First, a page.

Beyond setting long term goals for the project over the course of the entire event, be sure to set smaller goals for yourself and your team while trying to accomplish your specific task at hand. Setting smaller, more attainable goals will allow you to more effectively monitor your progress, and will help you feel good about the work you’re accomplishing as you’re hacking along. You’ll also be able to more easily figure out when it’s time to ask for help.

Healthy Hacking

With all of the time one spends hacking over the course of an event, it’s easy to get lost in the heat of the moment. Take breaks, get refreshed, have a power nap, rehydrate, and maybe go for a walk. Eat some of the delicious food too, hackathons are a great way to try amazing, diverse food from a variety of different regions!

As with many other things in life, moderation is key.

Being proactive about your health and wellbeing at hackathons pays dividends, as you will be thinking clearer, feeling better, and be more properly equipped to finish building the amazing product your group has already come so far with. As a mentor, the overwhelming majority of problems I have helped to debug near the end of hackathons are simple in nature, typically syntax related mistakes due to sleep deprivation/fatigue.

Take a breather

There’s also what I like to call the ‘mid-event lull’. As you’ve likely been hard at work for many hours, potentially sleepy and/or hungry, it’s important not to get held up in this transitional phase where productivity may have dropped. You could use this time to run your project ideas by a mentor, do something fun that isn’t hacking related, or come and play one of MLH’s fun mini events!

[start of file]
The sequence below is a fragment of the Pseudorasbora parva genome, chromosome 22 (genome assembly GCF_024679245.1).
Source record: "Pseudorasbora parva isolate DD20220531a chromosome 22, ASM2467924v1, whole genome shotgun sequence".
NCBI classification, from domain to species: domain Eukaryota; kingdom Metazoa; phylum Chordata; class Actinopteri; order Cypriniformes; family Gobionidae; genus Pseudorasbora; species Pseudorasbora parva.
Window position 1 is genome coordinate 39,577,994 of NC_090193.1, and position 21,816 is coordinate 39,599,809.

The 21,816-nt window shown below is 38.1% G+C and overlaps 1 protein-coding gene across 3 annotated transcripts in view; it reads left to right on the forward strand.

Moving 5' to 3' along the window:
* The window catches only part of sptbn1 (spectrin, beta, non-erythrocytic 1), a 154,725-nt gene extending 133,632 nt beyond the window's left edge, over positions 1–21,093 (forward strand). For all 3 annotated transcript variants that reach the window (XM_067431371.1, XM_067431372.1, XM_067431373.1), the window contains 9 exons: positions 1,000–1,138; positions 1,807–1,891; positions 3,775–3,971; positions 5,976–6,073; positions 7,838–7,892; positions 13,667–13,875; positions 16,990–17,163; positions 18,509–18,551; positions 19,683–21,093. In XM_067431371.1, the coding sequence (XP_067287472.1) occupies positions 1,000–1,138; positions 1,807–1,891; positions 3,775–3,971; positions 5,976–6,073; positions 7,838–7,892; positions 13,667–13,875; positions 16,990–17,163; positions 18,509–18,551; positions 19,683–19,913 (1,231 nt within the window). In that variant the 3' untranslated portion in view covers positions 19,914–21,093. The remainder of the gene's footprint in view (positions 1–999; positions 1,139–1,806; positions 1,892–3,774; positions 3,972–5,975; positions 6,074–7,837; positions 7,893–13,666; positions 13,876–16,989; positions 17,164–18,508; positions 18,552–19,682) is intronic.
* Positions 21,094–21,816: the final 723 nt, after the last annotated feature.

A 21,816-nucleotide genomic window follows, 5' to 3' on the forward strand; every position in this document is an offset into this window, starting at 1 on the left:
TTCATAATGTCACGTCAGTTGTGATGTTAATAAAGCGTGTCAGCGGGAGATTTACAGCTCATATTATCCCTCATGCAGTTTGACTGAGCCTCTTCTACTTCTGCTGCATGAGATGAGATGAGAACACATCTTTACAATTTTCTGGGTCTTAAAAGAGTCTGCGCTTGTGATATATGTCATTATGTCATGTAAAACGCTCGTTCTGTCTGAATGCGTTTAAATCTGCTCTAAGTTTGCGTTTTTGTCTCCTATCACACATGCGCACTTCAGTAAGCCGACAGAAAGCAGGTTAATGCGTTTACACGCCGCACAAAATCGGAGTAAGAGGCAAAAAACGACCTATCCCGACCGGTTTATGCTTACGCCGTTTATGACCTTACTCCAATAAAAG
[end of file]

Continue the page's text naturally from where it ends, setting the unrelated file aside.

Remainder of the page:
The Home Stretch

Finishing Touches

For most teams, function takes place before form in the context of a hackathon project. Although I would personally advocate for a design schema that has a symbiotic relationship with the hack’s functionality, last minute design touches are extremely common. Think deeply about the most critical functions of the application, as well as the parts of the hack that the user will interact with the most. (Ex: Don’t spend 4 hours trying to just design a logo if your web page still looks like plaintext).

It’s your 36 hours, I can’t wait to see how you use it to change the world.


Don’t just assume all of your moving parts will fit together smoothly, be sure to test it yourself (don’t forget the edge cases)! Hackathon code will by no means be bulletproof, but formulating an idea of how you plan to demo your product will help in ensuring that the project works for the use cases that you intend without needing to hard code anything last minute.